Supercharged File Sharing
Cooperating with file-sharing networks could avert congestion.Technology Review
15 December 2008
By Kurt Kleiner
Internet service providers (ISP) struggle with increasing traffic from
peer-to-peer file-sharing networks, some have resorted to simply
throttling this data, attracting ire from both users and regulators.
Under a scheme that should be rolled out early next year, some ISPs
plan to take a different approach: cooperating with file-sharing
networks so that they share data more effectively.
scheme is called Provider Portal for Applications (P4P), and it's a
voluntary, open standard that requires ISPs to share some information
about how their networks are laid out. Initial tests have shown that
the P4P framework can dramatically speed up download times for file
sharers while also reducing the bandwidth costs for ISPs.
file sharing has exploded over the past decade, driven by increasing
consumer bandwidth and growing demand for large amounts of data. Rather
than serve files from a centralized location, file-sharing networks
scatter pieces of among thousands of individual computers and help
users find and download this data. File sharing now accounts for about
70 percent of all network traffic, and some ISPs have found it hard to
deal with the increased load. In August, Comcast was rebuked by the
Federal Communications Commission for trying to throttle peer-to-peer
traffic on its network.
The new protocol reduces file-trading
traffic by having ISPs reveal some internal network information to
peer-to-peer "trackers"--servers that are used to locate files for
downloading. Trackers can then use this network information to arrange
file sharing more efficiently, by connecting computers that are nearer
and sharing files at the lowest resource cost to the ISPs involved. As
an example, suppose someone running a BitTorrent client tries to
download an MP3. As it stands, the file might come from a computer
halfway around the world, even if someone next door also happens to
have a copy. By using P4P, the tracker knows to connect computers that
are closer together, requiring bits to travel less distance.
knew, as a peer-to-peer company, that in order for peer to peer to
become successfully commercialized, network operators had to be
cooperative," says Robert Levitan, CEO of Pando Networks, a company
that offers commercial peer-to-peer content delivery services. "Instead
of blocking traffic, they had to get involved in it."
Pando is a
founding member of the P4P Working Group, a consortium set up in 2007
to develop and test new technologies to make P2P more efficient.
Members include the ISPs Verizon and Comcast, the peer-to-peer software
business BitTorrent, the network equipment manufacturer Cisco Systems,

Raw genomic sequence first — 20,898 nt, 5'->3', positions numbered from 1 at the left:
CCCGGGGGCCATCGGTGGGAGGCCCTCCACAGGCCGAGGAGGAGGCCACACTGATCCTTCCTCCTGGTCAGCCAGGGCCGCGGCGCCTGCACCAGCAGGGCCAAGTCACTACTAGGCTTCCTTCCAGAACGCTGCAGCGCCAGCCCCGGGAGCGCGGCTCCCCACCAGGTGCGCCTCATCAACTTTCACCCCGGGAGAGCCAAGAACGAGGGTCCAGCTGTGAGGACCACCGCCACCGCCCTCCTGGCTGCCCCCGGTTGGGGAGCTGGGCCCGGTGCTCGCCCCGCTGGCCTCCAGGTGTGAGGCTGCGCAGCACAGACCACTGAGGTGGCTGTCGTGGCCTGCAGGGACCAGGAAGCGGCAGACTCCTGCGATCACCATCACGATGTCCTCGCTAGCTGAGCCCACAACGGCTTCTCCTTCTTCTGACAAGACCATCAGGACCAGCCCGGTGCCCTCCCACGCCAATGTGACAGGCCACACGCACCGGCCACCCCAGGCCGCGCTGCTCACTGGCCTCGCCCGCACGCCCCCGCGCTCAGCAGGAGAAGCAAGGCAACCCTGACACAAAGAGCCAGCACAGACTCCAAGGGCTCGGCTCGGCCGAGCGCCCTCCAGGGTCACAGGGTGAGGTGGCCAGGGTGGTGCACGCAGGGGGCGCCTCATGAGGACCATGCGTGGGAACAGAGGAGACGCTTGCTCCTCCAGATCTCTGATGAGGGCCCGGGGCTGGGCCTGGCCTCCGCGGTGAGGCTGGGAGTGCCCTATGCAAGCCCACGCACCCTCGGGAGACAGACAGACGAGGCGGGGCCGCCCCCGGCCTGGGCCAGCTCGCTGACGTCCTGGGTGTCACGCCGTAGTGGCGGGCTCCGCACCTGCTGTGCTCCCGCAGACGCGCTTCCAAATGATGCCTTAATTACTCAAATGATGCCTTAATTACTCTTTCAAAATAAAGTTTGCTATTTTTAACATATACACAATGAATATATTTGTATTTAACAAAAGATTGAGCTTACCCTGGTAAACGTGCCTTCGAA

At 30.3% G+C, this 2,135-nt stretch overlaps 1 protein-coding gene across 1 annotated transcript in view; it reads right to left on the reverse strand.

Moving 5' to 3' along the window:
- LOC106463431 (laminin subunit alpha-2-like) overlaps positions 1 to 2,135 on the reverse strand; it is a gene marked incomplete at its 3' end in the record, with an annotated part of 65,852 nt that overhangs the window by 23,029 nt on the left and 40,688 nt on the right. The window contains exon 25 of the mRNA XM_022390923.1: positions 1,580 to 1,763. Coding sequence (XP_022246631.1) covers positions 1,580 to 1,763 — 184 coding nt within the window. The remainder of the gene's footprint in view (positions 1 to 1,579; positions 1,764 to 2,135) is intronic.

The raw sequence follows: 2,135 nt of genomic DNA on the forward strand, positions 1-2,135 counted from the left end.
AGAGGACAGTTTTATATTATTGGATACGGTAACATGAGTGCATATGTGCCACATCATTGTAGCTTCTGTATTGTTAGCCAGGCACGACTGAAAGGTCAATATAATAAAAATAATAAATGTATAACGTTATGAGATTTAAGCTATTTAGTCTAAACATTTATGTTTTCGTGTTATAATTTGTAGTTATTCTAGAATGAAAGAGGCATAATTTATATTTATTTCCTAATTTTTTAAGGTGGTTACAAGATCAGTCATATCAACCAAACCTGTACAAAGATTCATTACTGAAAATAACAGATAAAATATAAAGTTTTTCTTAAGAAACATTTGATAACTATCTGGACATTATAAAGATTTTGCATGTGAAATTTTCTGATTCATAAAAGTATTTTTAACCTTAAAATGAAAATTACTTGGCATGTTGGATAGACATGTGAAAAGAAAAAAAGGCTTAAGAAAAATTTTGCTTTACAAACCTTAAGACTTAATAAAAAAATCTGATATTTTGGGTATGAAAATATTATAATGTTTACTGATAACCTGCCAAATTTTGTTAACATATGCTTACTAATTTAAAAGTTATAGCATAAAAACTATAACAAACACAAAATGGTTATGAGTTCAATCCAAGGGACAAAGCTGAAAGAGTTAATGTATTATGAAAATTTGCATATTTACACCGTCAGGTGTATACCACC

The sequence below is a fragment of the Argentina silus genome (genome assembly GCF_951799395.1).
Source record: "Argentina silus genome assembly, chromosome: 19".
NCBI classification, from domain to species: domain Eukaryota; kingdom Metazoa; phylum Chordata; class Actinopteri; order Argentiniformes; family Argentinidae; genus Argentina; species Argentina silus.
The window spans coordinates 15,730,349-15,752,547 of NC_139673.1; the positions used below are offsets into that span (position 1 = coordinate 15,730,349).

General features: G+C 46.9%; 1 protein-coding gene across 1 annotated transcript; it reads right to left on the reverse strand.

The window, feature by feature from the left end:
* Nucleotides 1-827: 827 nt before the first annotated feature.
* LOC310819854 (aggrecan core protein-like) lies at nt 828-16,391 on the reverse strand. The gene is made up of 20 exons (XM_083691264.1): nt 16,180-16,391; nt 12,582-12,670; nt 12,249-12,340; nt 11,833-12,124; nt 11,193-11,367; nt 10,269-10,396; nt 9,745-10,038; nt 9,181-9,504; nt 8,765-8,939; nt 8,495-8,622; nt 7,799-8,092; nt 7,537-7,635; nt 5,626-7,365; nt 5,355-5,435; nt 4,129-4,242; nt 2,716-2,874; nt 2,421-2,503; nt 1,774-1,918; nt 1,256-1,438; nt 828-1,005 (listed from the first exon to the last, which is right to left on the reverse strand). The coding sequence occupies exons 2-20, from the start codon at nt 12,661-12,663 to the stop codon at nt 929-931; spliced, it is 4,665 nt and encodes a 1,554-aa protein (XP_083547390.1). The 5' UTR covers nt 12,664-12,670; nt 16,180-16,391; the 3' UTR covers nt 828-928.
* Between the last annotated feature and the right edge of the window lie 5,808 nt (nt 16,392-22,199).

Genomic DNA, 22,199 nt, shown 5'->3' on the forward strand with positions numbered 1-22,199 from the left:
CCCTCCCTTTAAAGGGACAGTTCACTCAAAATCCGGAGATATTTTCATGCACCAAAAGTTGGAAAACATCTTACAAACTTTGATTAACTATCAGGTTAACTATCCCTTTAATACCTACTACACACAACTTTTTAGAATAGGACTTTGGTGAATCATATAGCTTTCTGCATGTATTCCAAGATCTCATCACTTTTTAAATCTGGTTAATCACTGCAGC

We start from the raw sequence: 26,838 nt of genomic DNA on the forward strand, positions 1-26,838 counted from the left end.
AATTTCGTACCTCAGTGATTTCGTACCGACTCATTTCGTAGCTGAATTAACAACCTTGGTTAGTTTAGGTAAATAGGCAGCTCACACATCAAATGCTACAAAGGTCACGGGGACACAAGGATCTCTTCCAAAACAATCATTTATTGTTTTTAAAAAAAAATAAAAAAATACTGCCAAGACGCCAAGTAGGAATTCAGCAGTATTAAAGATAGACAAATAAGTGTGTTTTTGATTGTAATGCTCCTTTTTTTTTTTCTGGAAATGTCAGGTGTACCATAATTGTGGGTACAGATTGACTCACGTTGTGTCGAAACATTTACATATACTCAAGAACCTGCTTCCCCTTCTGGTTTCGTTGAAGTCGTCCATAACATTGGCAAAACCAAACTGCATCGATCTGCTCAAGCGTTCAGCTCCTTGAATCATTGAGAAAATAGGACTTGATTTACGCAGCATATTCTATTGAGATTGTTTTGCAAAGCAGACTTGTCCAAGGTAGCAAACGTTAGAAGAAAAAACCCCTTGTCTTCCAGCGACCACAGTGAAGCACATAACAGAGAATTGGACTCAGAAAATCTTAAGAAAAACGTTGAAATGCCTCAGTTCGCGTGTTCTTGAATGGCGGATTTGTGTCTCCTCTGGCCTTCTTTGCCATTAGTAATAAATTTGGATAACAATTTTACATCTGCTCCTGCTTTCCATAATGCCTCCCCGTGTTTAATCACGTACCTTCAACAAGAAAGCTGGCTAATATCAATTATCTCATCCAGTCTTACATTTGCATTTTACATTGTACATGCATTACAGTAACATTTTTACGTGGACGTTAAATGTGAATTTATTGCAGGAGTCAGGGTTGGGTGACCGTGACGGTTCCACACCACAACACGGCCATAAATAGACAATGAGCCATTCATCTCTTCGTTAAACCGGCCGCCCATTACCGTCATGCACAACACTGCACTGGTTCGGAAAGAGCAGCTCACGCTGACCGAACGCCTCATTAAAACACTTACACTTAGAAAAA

and academic institutions including Yale and Washington University.
tests conducted in March by Yale researchers, Pando, Verizon, and
Telefonica Group suggest that the system could cut the average distance
that data has to travel from 1,000 miles to 160 miles, and reduce the
number of connections that have to be made through major hubs from 5.5
to 0.69. This would help ISPs avoid the costs incurred when information
is handed between major networks. The approach could also benefit
users, by increasing download speeds by an average of 20 percent,
according to the same tests.
A more recent study carried out
this fall with Comcast, Verizon, and AT&T showed that peer-to-peer
download speeds could increase 50 to 150 percent using the technology.
And the amount of content that is delivered entirely within each ISP
should increase from 14 percent to as much as 89 percent.
the P4P approach is not without its challenges. The protocol depends on
ISPs calculating and making available "p-distance values" to
peer-to-peer trackers, to tell them how best to connect different file
sharers. There are also legal questions. Because many files traded on
peer-to-peer networks violate copyright, ISPs will want to make sure
cooperating with P2P networks won't make them responsible.
Richard Woundy, senior vice president for software and applications
with Comcast, admits that the idea is appealing. "The ISP benefits
because traffic isn't going over as much infrastructure," he says.
"It's staying within a metro area, or at least staying within the ISP.
It's not going over a transit link to an upstream provider."
Pasko, principal member of the technical team at Verizon, says that
Pando and Verizon have plans to roll out a P4P implementation soon,
possibly by the end of January. The P4P working group has also
submitted an application with the Internet Engineering Task Force to
seek official approval for the P4P standard. And Pasko doesn't think
that legal problems are likely. "P4P itself doesn't increase our legal
exposure," he says. "That's because we're offering optimization
guidance. We don't have any information on what that content is."
is also interested in implementing the technology, says Barry Tishgart,
vice president for Internet services for the company. "Our inclination
is, we want to do it. The results of our trial are very positive," he
says. But the tests carried out so far have been relatively small: the
one performed this fall shared a single 21-megabyte video file, which
was downloaded 15,000 times. So Tishgart wants to see what happens when
larger file sizes and large swarms of peers try to download a popular
Finally, the success of the scheme depends on the thousand
or more peer-to-peer trackers that currently exist agreeing to use the
P4P protocol. Tishgart says that they tend to be suspicious of the
ISP's motives. But if they see performance gains for their users and no
downside, then they may be much more likely to cooperate.